jars which could not be done without the heating process with any reasonable degree of economy, if at all.
In my invention, I place the condensed milk in the jars While it is cold, and I do not entirely exclude the air from the jar, but I do exclude it entirely from the condensed milk. In this respect my method of placing condensed milk in jars for preservation differs from any method heretofore used for putting edibles of any kind into jars for preservation. y
In the drawings Figure l, represents in elevation a glass jar A, with its upper part broken away so as to showin cross section the annular shoulder B, which goes around the neck of the jar; also the gasket or ring C, which is made of rubber or other similar yielding material and is placed upon the shoulder B; also the diaphragm D, the cover E which is preferably made of glass; and also the metal ring F. The metal ring reaches inward at the top so as to covera portion of the cover and force it downward. This ring B, is also made in a screw form to lit the screw form of the neck of the jar. Such screw forms for the rings and necks of the jars are in common use, and are well understood. Fig. 2, represents the metal ring F. Fig. 3, represents the cover E, alone. Fig. 4, represents the diaphragm D, before it is placed upon the jar. Fig. 5, represents the top and neck of the jar with the gasket or yielding ring C, resting upon the shoulder B.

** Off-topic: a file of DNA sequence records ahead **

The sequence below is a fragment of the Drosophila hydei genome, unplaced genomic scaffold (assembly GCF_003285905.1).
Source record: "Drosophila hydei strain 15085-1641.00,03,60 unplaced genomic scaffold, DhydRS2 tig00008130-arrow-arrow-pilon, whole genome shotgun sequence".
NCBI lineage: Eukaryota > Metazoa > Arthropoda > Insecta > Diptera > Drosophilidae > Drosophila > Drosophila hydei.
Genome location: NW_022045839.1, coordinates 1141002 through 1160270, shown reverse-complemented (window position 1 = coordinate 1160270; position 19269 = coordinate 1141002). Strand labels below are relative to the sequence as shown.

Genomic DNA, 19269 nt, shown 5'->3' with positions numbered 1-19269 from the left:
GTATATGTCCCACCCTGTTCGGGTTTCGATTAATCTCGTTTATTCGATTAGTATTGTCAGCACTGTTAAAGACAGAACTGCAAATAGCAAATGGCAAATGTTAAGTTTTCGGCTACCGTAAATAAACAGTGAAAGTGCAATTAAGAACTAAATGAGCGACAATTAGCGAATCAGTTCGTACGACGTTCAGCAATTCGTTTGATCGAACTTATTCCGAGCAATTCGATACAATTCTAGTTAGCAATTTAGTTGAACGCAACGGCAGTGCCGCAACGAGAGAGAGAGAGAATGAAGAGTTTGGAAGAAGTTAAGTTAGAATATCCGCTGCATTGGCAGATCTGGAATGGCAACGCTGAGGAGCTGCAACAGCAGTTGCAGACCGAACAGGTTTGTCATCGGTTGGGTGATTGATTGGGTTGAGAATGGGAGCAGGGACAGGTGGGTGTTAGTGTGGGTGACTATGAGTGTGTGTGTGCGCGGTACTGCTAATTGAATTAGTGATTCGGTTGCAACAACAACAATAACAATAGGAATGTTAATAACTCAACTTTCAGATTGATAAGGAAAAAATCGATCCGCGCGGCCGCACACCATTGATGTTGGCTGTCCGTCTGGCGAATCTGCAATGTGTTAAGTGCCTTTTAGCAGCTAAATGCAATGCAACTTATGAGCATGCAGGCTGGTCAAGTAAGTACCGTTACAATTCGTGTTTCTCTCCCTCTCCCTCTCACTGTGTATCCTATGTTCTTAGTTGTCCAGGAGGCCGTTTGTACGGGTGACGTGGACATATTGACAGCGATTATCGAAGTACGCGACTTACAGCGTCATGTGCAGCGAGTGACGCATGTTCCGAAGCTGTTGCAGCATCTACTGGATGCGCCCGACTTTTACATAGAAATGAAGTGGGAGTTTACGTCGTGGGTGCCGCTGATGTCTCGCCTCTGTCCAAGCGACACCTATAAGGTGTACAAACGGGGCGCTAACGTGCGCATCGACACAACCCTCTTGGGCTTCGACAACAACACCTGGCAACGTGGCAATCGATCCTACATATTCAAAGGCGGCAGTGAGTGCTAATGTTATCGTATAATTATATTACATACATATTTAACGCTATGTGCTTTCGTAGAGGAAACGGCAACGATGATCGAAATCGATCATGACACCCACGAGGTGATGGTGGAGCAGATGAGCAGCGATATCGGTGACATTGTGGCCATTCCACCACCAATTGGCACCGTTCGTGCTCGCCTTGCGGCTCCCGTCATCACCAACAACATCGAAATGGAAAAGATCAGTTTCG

Thediaphragm is made of any strong waxed, oiled, or greased paper, or any other' material that is suliiciently strong and impervious to air, and sufficiently pliable for the purpose.
It is possible to dispense with the gasket C, by forcing the lower rim or iange of the cover E down upon the shoulder B, with an annular rim of the circumference of the diaphragm D interposed between them so as to have the three parts form an air tight joint.
In the operation of filling and sealing the jars of condensed milk, I first ll the jar full of the material. I next place the diaphragm on top of the material and jar taking care that no particle of air is left under the diaphragm. Then the cover is placed over the diaphragm and forced down until the bottom of its rim or flange forces .the rim of the dia- TOO phragm down upon the shoulder B of the neck o f the jar, either' with or without the interposltion of the gasket C. The metal rim F, is then placed in position and screwed down 5 around the neck of the jar, forcing the parts together so that the joint between the cover and jar is made air tight. The jar is then ready for market.